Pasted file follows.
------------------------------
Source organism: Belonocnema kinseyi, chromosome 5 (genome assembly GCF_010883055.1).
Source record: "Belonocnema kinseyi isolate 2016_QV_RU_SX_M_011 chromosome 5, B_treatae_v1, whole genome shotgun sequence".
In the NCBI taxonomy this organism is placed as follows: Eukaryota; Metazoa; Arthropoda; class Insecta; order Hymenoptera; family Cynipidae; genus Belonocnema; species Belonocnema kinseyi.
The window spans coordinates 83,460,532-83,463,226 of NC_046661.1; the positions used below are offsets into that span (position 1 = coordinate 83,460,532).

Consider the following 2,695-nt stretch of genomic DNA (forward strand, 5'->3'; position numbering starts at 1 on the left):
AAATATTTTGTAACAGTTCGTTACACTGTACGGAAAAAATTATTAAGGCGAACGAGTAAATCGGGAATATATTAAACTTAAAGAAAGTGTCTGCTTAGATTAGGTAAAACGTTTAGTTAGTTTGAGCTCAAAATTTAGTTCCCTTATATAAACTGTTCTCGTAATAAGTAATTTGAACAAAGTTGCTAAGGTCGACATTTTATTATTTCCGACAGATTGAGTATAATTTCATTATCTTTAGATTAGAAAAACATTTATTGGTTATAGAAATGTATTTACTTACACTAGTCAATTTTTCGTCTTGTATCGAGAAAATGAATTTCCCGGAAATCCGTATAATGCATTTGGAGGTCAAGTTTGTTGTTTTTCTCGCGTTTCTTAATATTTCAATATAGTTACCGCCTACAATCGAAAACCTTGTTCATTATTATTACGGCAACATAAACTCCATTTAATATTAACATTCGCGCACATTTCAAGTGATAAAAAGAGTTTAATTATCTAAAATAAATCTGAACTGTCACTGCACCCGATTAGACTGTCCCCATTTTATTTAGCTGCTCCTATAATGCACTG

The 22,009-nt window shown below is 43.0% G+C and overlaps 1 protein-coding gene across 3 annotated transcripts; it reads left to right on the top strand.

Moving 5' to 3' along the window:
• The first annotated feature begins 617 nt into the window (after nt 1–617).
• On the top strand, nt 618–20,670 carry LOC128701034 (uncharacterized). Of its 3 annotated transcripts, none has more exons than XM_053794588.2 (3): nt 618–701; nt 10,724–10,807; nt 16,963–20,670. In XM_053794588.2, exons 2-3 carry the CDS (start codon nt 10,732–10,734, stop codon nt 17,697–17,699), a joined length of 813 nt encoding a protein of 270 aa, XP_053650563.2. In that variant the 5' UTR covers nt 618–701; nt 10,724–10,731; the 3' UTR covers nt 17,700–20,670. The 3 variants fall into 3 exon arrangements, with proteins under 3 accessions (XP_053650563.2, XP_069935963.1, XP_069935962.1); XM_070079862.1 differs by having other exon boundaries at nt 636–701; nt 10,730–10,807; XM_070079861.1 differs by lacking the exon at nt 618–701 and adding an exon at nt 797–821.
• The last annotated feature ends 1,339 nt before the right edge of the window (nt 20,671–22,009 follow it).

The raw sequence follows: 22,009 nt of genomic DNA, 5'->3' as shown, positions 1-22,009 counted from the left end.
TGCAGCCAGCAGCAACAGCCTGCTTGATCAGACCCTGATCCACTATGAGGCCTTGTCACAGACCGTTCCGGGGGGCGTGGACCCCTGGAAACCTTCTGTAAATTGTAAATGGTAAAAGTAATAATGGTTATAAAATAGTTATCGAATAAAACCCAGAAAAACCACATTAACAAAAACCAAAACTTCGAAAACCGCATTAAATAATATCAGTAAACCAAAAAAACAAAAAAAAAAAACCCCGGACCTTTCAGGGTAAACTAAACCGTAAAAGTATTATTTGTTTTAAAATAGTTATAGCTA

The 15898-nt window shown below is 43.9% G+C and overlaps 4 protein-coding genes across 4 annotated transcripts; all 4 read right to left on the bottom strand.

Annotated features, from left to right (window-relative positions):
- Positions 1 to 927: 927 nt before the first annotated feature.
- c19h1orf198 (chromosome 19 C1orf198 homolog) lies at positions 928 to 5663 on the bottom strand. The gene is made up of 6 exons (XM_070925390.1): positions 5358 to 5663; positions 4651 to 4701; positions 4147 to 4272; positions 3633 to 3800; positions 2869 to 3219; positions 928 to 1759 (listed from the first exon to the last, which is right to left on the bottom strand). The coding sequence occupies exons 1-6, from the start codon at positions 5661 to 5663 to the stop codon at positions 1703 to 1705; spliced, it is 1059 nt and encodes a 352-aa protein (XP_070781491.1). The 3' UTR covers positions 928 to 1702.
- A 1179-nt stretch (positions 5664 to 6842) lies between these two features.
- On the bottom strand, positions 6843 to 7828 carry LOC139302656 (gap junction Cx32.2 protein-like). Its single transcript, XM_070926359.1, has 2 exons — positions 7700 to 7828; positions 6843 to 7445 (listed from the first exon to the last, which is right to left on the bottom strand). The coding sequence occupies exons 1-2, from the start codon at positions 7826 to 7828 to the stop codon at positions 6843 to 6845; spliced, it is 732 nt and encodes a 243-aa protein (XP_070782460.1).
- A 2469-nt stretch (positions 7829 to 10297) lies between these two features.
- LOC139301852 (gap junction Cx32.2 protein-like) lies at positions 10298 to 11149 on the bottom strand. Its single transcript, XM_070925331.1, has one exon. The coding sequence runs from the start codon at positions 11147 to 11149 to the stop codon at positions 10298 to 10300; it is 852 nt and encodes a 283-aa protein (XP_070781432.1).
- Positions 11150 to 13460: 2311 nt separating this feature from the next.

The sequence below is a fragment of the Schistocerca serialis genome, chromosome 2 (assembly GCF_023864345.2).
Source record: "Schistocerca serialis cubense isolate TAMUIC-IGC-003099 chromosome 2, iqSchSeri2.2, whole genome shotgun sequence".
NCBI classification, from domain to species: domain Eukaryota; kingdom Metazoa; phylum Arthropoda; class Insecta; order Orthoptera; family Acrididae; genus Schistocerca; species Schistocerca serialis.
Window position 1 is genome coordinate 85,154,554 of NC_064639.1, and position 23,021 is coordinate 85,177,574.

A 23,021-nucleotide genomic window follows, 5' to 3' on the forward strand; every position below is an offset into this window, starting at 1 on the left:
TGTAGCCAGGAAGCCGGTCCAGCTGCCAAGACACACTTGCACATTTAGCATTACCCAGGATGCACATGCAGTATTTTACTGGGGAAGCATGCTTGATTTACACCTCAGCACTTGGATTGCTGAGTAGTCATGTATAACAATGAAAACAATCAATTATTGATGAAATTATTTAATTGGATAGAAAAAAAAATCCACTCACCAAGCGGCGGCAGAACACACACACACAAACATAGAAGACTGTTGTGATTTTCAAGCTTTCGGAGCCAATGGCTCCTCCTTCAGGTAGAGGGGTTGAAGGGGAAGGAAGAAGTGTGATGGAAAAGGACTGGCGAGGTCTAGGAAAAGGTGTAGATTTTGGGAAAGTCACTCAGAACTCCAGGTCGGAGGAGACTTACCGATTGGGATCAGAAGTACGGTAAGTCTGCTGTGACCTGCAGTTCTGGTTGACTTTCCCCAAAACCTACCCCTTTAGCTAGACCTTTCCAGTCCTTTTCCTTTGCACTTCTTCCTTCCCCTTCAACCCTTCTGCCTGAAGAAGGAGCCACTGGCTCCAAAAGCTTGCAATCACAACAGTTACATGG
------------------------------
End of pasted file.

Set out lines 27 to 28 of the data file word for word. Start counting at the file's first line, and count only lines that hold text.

A 23,021-nucleotide genomic window follows, 5' to 3' on the forward strand; every position below is an offset into this window, starting at 1 on the left:
TGTAGCCAGGAAGCCGGTCCAGCTGCCAAGACACACTTGCACATTTAGCATTACCCAGGATGCACATGCAGTATTTTACTGGGGAAGCATGCTTGATTTACACCTCAGCACTTGGATTGCTGAGTAGTCATGTATAACAATGAAAACAATCAATTATTGATGAAATTATTTAATTGGATAGAAAAAAAAATCCACTCACCAAGCGGCGGCAGAACACACACACACAAACATAGAAGACTGTTGTGATTTTCAAGCTTTCGGAGCCAATGGCTCCTCCTTCAGGTAGAGGGGTTGAAGGGGAAGGAAGAAGTGTGATGGAAAAGGACTGGCGAGGTCTAGGAAAAGGTGTAGATTTTGGGAAAGTCACTCAGAACTCCAGGTCGGAGGAGACTTACCGATTGGGATCAGAAGTACGGTAAGTCTGCTGTGACCTGCAGTTCTGGTTGACTTTCCCCAAAACCTACCCCTTTAGCTAGACCTTTCCAGTCCTTTTCCTTTGCACTTCTTCCTTCCCCTTCAACCCTTCTGCCTGAAGAAGGAGCCACTGGCTCCAAAAGCTTGCAATCACAACAGTTACATGG